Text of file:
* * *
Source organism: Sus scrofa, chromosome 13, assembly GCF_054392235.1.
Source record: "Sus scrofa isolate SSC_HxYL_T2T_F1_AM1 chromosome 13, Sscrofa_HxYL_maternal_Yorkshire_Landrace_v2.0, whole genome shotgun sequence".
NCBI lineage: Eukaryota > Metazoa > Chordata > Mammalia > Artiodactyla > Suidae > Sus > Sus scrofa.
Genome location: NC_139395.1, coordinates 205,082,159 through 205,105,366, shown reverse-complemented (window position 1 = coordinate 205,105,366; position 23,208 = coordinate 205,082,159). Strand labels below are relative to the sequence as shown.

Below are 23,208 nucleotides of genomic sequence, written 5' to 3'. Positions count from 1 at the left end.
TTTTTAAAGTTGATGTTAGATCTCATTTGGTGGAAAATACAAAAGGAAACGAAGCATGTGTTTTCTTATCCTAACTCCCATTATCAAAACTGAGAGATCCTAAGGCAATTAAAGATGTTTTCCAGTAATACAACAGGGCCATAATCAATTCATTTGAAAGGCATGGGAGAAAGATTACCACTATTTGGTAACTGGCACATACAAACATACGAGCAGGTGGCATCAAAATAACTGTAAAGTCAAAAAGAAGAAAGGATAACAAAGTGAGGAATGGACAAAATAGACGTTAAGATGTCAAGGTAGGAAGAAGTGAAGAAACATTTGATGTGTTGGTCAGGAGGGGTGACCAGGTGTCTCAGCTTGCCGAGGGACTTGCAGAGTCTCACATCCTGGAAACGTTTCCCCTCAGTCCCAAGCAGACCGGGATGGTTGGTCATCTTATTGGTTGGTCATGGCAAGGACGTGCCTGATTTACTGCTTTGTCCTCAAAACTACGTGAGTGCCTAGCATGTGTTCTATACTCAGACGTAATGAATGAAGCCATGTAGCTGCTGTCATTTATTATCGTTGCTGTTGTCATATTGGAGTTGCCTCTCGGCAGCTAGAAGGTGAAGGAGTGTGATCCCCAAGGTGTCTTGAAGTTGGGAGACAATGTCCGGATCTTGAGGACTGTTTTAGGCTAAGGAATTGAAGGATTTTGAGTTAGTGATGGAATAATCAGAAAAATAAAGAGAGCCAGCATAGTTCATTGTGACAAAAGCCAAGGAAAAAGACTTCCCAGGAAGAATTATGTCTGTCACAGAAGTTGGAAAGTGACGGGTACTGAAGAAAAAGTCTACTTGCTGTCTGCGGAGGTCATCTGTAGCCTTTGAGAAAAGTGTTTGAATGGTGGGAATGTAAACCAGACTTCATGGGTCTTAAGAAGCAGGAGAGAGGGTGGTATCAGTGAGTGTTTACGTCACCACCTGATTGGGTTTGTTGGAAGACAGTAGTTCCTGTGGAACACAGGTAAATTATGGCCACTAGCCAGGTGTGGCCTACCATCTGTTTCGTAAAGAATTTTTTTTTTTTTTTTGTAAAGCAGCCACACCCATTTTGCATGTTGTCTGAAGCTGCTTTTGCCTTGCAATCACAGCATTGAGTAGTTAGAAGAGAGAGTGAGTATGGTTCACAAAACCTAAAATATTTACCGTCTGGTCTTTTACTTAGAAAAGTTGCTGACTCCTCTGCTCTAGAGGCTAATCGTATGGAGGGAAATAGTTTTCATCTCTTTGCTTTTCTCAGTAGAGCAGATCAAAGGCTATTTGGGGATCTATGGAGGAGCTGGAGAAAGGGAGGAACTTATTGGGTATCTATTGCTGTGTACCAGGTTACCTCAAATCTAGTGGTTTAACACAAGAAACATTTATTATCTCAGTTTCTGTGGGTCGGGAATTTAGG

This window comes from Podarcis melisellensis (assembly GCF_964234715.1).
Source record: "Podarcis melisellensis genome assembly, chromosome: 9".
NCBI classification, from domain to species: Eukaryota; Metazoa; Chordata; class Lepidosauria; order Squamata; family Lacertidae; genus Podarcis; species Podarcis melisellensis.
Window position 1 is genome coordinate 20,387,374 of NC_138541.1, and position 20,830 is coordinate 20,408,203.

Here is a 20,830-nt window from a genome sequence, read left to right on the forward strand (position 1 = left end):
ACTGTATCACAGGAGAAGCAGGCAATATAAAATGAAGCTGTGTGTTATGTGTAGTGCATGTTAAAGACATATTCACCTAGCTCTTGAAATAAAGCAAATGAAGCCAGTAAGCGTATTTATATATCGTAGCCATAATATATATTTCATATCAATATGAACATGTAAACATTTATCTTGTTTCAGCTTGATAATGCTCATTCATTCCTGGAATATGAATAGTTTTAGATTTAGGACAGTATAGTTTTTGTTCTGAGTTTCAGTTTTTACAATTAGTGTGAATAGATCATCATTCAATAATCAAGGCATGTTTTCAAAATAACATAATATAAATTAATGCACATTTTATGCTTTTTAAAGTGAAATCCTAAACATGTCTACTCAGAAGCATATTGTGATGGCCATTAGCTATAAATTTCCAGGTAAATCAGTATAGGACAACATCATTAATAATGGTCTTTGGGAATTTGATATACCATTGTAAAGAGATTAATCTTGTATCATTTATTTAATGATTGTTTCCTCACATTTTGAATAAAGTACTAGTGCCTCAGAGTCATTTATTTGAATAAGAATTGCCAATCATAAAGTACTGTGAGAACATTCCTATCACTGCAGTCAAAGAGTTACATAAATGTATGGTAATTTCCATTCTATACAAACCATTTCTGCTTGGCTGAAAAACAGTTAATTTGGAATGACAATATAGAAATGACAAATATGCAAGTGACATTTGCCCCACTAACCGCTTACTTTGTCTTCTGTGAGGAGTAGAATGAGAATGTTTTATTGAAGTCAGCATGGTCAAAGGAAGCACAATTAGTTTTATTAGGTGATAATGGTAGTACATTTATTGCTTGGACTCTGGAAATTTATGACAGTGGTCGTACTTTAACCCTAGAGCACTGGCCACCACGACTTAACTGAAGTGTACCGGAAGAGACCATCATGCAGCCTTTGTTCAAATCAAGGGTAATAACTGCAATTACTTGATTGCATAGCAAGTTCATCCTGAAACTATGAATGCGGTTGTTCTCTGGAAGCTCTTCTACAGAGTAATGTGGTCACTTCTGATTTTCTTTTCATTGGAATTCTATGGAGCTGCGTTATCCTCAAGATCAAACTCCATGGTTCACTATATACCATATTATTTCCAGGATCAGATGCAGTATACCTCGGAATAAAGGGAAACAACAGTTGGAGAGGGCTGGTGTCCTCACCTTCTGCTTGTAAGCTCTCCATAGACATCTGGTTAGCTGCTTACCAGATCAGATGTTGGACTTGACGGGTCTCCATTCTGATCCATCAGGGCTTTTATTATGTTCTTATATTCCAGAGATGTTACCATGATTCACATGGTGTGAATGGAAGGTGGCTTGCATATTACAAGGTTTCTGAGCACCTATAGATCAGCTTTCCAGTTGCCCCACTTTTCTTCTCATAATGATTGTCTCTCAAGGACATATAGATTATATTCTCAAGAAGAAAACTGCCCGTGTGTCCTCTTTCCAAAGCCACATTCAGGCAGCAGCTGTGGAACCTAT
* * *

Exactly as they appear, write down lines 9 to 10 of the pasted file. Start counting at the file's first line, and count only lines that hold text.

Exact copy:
NCBI classification, from domain to species: Eukaryota; Metazoa; Chordata; class Lepidosauria; order Squamata; family Lacertidae; genus Podarcis; species Podarcis melisellensis.
Window position 1 is genome coordinate 20,387,374 of NC_138541.1, and position 20,830 is coordinate 20,408,203.